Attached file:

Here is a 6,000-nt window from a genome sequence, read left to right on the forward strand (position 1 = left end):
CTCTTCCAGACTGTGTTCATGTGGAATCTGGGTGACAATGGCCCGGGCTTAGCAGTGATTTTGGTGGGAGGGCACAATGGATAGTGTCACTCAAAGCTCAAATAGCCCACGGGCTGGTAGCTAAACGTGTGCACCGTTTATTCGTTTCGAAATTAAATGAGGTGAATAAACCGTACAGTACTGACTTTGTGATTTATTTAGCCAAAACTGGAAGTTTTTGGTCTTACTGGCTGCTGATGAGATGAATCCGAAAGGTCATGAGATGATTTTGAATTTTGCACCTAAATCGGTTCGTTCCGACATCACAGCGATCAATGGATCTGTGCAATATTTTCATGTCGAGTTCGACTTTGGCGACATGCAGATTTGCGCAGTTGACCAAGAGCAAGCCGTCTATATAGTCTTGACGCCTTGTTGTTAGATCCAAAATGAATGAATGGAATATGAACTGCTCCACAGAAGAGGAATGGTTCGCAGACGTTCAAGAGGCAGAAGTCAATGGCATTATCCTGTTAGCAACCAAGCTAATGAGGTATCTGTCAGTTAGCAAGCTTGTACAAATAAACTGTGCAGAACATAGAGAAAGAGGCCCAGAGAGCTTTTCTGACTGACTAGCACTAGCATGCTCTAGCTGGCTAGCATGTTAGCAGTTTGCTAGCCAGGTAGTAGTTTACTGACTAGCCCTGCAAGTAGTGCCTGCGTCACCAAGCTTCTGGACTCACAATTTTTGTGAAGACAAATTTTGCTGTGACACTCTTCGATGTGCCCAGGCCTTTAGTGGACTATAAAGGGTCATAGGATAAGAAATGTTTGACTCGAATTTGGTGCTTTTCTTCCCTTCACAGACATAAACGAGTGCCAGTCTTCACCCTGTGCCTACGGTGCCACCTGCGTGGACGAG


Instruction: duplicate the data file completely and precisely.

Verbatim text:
Here is a 6,000-nt window from a genome sequence, read left to right on the forward strand (position 1 = left end):
CTCTTCCAGACTGTGTTCATGTGGAATCTGGGTGACAATGGCCCGGGCTTAGCAGTGATTTTGGTGGGAGGGCACAATGGATAGTGTCACTCAAAGCTCAAATAGCCCACGGGCTGGTAGCTAAACGTGTGCACCGTTTATTCGTTTCGAAATTAAATGAGGTGAATAAACCGTACAGTACTGACTTTGTGATTTATTTAGCCAAAACTGGAAGTTTTTGGTCTTACTGGCTGCTGATGAGATGAATCCGAAAGGTCATGAGATGATTTTGAATTTTGCACCTAAATCGGTTCGTTCCGACATCACAGCGATCAATGGATCTGTGCAATATTTTCATGTCGAGTTCGACTTTGGCGACATGCAGATTTGCGCAGTTGACCAAGAGCAAGCCGTCTATATAGTCTTGACGCCTTGTTGTTAGATCCAAAATGAATGAATGGAATATGAACTGCTCCACAGAAGAGGAATGGTTCGCAGACGTTCAAGAGGCAGAAGTCAATGGCATTATCCTGTTAGCAACCAAGCTAATGAGGTATCTGTCAGTTAGCAAGCTTGTACAAATAAACTGTGCAGAACATAGAGAAAGAGGCCCAGAGAGCTTTTCTGACTGACTAGCACTAGCATGCTCTAGCTGGCTAGCATGTTAGCAGTTTGCTAGCCAGGTAGTAGTTTACTGACTAGCCCTGCAAGTAGTGCCTGCGTCACCAAGCTTCTGGACTCACAATTTTTGTGAAGACAAATTTTGCTGTGACACTCTTCGATGTGCCCAGGCCTTTAGTGGACTATAAAGGGTCATAGGATAAGAAATGTTTGACTCGAATTTGGTGCTTTTCTTCCCTTCACAGACATAAACGAGTGCCAGTCTTCACCCTGTGCCTACGGTGCCACCTGCGTGGACGAG